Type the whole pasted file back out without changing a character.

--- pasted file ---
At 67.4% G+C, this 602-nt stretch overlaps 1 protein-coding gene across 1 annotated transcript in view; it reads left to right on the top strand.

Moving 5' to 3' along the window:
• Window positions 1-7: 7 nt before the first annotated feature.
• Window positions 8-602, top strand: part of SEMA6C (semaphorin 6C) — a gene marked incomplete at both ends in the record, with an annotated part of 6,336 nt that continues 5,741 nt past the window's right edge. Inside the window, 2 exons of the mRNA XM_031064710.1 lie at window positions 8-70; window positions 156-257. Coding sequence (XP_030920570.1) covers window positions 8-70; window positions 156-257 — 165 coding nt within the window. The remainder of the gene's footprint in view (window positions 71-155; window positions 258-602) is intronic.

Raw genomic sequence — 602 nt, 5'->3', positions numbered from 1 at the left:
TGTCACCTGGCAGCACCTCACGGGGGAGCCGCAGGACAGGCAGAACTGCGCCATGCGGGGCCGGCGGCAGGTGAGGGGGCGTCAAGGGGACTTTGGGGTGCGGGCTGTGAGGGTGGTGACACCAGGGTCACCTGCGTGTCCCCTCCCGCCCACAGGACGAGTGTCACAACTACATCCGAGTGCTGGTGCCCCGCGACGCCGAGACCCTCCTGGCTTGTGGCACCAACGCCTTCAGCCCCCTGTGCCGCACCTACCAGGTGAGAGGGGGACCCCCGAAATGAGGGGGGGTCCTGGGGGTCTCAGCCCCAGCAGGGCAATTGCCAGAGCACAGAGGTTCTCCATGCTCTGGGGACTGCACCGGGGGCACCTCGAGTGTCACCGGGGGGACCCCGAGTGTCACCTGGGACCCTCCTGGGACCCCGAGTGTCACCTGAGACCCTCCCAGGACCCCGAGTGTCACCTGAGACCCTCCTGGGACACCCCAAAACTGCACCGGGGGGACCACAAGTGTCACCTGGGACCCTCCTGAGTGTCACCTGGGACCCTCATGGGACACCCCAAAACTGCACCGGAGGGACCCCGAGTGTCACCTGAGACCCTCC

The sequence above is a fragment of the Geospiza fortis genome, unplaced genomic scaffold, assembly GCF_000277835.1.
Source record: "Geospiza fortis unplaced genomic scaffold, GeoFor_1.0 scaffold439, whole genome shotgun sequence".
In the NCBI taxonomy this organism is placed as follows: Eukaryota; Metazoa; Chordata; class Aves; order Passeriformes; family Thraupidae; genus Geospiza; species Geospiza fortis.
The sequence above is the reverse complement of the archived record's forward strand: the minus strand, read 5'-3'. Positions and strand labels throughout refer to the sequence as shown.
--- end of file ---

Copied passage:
At 67.4% G+C, this 602-nt stretch overlaps 1 protein-coding gene across 1 annotated transcript in view; it reads left to right on the top strand.

Moving 5' to 3' along the window:
• Window positions 1-7: 7 nt before the first annotated feature.
• Window positions 8-602, top strand: part of SEMA6C (semaphorin 6C) — a gene marked incomplete at both ends in the record, with an annotated part of 6,336 nt that continues 5,741 nt past the window's right edge. Inside the window, 2 exons of the mRNA XM_031064710.1 lie at window positions 8-70; window positions 156-257. Coding sequence (XP_030920570.1) covers window positions 8-70; window positions 156-257 — 165 coding nt within the window. The remainder of the gene's footprint in view (window positions 71-155; window positions 258-602) is intronic.

Raw genomic sequence — 602 nt, 5'->3', positions numbered from 1 at the left:
TGTCACCTGGCAGCACCTCACGGGGGAGCCGCAGGACAGGCAGAACTGCGCCATGCGGGGCCGGCGGCAGGTGAGGGGGCGTCAAGGGGACTTTGGGGTGCGGGCTGTGAGGGTGGTGACACCAGGGTCACCTGCGTGTCCCCTCCCGCCCACAGGACGAGTGTCACAACTACATCCGAGTGCTGGTGCCCCGCGACGCCGAGACCCTCCTGGCTTGTGGCACCAACGCCTTCAGCCCCCTGTGCCGCACCTACCAGGTGAGAGGGGGACCCCCGAAATGAGGGGGGGTCCTGGGGGTCTCAGCCCCAGCAGGGCAATTGCCAGAGCACAGAGGTTCTCCATGCTCTGGGGACTGCACCGGGGGCACCTCGAGTGTCACCGGGGGGACCCCGAGTGTCACCTGGGACCCTCCTGGGACCCCGAGTGTCACCTGAGACCCTCCCAGGACCCCGAGTGTCACCTGAGACCCTCCTGGGACACCCCAAAACTGCACCGGGGGGACCACAAGTGTCACCTGGGACCCTCCTGAGTGTCACCTGGGACCCTCATGGGACACCCCAAAACTGCACCGGAGGGACCCCGAGTGTCACCTGAGACCCTCC

The sequence above is a fragment of the Geospiza fortis genome, unplaced genomic scaffold, assembly GCF_000277835.1.
Source record: "Geospiza fortis unplaced genomic scaffold, GeoFor_1.0 scaffold439, whole genome shotgun sequence".
In the NCBI taxonomy this organism is placed as follows: Eukaryota; Metazoa; Chordata; class Aves; order Passeriformes; family Thraupidae; genus Geospiza; species Geospiza fortis.
The sequence above is the reverse complement of the archived record's forward strand: the minus strand, read 5'-3'. Positions and strand labels throughout refer to the sequence as shown.